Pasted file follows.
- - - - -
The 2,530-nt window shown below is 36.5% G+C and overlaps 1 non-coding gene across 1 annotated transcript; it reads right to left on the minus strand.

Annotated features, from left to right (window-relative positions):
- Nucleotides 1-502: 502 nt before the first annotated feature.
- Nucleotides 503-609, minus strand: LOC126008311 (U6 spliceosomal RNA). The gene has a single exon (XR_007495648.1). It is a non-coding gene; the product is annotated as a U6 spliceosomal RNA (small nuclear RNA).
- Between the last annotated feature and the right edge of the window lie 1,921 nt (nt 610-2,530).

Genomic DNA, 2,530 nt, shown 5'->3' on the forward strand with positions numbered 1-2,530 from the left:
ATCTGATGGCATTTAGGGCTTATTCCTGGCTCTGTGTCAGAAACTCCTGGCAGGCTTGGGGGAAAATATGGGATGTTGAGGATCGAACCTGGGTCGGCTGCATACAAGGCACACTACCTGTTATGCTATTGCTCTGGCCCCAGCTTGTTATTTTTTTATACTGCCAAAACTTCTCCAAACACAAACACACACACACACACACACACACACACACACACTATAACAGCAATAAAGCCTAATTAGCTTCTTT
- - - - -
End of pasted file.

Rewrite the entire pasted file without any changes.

The 2,530-nt window shown below is 36.5% G+C and overlaps 1 non-coding gene across 1 annotated transcript; it reads right to left on the minus strand.

Annotated features, from left to right (window-relative positions):
- Nucleotides 1-502: 502 nt before the first annotated feature.
- Nucleotides 503-609, minus strand: LOC126008311 (U6 spliceosomal RNA). The gene has a single exon (XR_007495648.1). It is a non-coding gene; the product is annotated as a U6 spliceosomal RNA (small nuclear RNA).
- Between the last annotated feature and the right edge of the window lie 1,921 nt (nt 610-2,530).

Genomic DNA, 2,530 nt, shown 5'->3' on the forward strand with positions numbered 1-2,530 from the left:
ATCTGATGGCATTTAGGGCTTATTCCTGGCTCTGTGTCAGAAACTCCTGGCAGGCTTGGGGGAAAATATGGGATGTTGAGGATCGAACCTGGGTCGGCTGCATACAAGGCACACTACCTGTTATGCTATTGCTCTGGCCCCAGCTTGTTATTTTTTTATACTGCCAAAACTTCTCCAAACACAAACACACACACACACACACACACACACACACACACTATAACAGCAATAAAGCCTAATTAGCTTCTTT